In the 21st century, who you know is often more important than what you know. The training process shouldn't just be about learning new things but about meeting new people. A retreat or training initiative lets you get to know other yogis from around the country and maybe a few who are close to home. Make friends, trade stories, discover new routines and trade tips. You may even find another instructor to go into business with.
Reject the Normal
How many job training functions allow you to discover your life's passion while on a boat or at a resort? There's a reason why we got our name, and it's not because we put trainees in a crowded room to stare at a PowerPoint slide. Yoga teacher training should be as dynamic and vibrant as yoga itself, which is why trainees have the opportunity to break out of the usual and embrace the fantastic.
You spend so much time in yoga focusing on inhaling and exhaling that a funny joke might throw you completely out of your breathing rhythm. That's not a bad thing! Research shows that laughter offers many of the same health benefits as yoga itself, including lowering blood pressure and boosting mood. Take the time to laugh and make others laugh during training so that you can incorporate humor into your own classes.
It's one thing to go to a yoga school and learn how to push yourself to new heights, but training is made even more amazing when you get the opportunity to do it in one of the most beautiful spots around. A yoga retreat is perfect for those who are new to the occupation as well as those who have been practicing all their life. Not only can you hone your skills, but you will meet new people in an inclusive atmosphere with everyone committed to improvement, support and success.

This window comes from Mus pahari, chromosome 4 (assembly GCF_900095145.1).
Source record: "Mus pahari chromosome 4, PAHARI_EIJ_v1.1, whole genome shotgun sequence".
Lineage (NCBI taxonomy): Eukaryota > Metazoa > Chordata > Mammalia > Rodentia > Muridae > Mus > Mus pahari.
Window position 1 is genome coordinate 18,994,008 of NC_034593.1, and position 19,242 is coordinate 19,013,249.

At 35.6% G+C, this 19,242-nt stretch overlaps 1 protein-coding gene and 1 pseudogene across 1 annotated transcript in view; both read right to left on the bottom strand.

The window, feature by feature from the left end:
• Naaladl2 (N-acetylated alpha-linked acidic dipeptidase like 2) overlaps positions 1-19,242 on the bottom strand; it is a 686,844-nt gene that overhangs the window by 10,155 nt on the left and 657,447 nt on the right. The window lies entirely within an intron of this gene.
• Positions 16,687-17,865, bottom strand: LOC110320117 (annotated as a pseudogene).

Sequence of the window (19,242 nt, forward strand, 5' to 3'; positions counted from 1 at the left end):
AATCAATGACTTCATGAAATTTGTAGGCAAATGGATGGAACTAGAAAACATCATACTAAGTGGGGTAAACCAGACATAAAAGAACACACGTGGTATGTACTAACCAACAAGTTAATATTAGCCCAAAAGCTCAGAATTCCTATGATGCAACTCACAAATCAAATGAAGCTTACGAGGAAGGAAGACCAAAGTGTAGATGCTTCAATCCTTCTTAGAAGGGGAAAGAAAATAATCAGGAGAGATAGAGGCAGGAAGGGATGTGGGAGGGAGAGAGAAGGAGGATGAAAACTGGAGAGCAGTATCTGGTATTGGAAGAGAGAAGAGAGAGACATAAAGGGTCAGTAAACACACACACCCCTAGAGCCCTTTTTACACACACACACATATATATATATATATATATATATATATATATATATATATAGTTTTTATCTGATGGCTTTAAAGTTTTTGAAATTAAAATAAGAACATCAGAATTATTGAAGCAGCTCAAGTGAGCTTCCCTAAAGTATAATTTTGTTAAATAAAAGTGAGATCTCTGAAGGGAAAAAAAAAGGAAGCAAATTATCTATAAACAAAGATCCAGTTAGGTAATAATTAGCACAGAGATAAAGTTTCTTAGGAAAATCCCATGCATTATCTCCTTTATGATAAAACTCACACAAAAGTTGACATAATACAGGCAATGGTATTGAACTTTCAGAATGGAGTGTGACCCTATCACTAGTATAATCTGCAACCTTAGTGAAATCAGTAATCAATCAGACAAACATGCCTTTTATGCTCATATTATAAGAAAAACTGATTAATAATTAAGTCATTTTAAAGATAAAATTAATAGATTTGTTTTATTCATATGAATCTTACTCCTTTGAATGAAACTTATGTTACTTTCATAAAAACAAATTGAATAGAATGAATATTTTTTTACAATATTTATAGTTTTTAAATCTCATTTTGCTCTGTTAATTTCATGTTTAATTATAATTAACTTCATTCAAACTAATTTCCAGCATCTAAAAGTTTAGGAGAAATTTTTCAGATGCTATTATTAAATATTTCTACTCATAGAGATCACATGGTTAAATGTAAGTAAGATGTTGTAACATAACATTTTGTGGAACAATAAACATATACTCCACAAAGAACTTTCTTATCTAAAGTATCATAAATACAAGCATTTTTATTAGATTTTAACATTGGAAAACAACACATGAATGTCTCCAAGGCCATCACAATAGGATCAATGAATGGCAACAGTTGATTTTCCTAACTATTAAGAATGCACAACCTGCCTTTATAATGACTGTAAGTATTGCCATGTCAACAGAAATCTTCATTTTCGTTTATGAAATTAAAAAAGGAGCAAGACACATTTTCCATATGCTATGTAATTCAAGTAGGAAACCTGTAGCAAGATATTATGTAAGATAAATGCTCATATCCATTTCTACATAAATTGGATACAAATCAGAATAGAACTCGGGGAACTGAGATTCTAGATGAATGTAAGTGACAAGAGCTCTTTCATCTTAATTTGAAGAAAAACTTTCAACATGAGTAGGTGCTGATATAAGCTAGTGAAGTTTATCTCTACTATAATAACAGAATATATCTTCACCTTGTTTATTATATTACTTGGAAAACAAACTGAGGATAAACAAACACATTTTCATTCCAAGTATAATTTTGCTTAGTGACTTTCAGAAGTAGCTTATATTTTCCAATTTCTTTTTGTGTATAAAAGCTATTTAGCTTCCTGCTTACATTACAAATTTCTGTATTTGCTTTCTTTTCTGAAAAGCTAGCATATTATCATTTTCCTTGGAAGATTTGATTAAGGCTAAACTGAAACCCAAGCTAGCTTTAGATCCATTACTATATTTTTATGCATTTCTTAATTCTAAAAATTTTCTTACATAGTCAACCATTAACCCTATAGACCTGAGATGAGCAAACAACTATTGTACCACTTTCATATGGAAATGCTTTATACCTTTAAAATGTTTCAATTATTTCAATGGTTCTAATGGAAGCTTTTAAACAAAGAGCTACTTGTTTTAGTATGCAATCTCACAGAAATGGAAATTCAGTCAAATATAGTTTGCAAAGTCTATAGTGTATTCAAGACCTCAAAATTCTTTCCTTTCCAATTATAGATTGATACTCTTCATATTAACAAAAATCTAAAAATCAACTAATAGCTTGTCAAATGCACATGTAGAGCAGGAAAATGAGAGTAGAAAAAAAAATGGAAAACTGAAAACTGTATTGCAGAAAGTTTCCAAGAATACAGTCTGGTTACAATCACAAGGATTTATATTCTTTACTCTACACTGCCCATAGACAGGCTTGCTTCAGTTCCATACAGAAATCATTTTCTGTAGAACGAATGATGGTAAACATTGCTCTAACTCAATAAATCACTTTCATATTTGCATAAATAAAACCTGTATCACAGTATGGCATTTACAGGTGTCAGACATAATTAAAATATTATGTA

Why bother training with the ordinary? Our yoga school offers everything you need to launch a career and have the most fun possible doing it. Check out the upcoming travel schedule and future retreats to become a yoga master and enjoy every second of it.
We have less than 4 months until our first Caribbean-based yoga teacher training and I'm super stoked!
We'll be staying at Surfbreak Cabarete, just a few minutes walk from the best surfing beaches in the Caribbean, so I'm hoping to finally feel a little more comfortable riding waves. (Ha, we'll see if 3 weeks does the trick! Hold me to it - I'm promising to post surfing photos and videos in July)
My philosophy on yoga is that it should add to your life. We all have plenty of reasons and opportunities to be stressed, and I believe in the power of yoga as a way to check-in with yourself, and check-out from the rest of the world.
I'm confident that Surfbreak Cabarete, with its tropical surroundings, beautiful beaches, laid-back vibe, and cozy amenities, is the perfect place to do just that.
We'll be doing plenty of yoga, most of it off our mats and out of the studio: from walking meditations on the beach, to surfing, mindful eating, and much more. For more information about July's training, click here.
Helen's Adventures as a Traveling Yogi